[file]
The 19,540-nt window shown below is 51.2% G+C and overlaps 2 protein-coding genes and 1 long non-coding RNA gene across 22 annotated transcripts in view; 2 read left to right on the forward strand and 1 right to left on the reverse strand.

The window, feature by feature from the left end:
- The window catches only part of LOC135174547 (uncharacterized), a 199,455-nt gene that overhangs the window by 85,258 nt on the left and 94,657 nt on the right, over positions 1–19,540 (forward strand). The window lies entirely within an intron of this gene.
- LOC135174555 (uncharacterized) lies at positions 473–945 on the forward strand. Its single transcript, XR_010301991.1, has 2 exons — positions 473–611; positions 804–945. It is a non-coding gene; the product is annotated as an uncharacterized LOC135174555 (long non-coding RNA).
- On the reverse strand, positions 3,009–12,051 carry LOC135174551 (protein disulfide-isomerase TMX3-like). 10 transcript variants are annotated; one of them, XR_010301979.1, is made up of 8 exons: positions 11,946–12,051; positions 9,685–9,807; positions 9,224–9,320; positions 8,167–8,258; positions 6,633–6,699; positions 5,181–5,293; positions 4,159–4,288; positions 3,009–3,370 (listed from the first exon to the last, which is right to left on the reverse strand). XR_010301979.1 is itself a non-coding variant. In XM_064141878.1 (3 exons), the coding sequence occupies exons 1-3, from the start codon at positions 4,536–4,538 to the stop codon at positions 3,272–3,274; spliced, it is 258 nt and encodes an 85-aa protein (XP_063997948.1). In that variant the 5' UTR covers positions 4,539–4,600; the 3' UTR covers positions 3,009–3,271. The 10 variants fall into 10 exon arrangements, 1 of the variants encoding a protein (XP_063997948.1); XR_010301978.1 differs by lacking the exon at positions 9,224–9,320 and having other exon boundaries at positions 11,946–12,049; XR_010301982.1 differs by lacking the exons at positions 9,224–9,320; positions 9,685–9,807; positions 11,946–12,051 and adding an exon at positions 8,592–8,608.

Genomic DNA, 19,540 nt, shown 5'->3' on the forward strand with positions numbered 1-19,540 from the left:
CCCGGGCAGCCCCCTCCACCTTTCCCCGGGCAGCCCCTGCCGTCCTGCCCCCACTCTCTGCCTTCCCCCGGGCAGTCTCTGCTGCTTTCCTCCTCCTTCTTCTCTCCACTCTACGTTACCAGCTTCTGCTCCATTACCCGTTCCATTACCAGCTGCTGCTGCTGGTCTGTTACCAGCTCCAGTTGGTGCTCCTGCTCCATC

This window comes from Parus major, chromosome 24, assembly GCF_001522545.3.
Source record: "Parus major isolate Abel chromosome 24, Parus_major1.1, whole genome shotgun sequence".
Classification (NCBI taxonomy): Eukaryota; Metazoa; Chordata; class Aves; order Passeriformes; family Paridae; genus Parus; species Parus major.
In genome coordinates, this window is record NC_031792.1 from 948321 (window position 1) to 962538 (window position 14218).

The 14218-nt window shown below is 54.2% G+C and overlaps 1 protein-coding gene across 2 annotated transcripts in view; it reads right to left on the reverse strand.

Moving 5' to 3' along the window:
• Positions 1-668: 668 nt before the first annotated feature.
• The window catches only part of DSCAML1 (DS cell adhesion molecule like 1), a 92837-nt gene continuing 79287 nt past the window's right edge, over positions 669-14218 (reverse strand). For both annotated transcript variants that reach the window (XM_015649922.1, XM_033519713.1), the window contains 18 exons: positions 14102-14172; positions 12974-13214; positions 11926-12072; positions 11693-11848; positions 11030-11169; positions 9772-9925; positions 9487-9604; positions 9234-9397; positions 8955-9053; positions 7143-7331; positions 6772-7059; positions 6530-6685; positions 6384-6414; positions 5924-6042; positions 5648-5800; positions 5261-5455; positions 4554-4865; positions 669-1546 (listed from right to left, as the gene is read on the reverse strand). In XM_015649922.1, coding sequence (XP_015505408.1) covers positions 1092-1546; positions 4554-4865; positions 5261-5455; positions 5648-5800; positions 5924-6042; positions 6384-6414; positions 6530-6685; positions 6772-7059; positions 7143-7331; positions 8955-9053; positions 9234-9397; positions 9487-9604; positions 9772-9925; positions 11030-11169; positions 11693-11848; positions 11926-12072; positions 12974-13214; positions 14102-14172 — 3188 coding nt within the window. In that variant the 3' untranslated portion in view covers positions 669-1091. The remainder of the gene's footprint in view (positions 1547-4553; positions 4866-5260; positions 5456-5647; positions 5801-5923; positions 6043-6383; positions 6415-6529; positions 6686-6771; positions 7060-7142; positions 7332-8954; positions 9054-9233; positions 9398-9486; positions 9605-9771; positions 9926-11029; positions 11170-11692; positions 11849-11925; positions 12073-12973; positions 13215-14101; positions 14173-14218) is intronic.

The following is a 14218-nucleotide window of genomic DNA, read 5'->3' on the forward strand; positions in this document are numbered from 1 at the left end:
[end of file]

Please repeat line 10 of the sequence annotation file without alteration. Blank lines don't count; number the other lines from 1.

Classification (NCBI taxonomy): Eukaryota; Metazoa; Chordata; class Aves; order Passeriformes; family Paridae; genus Parus; species Parus major.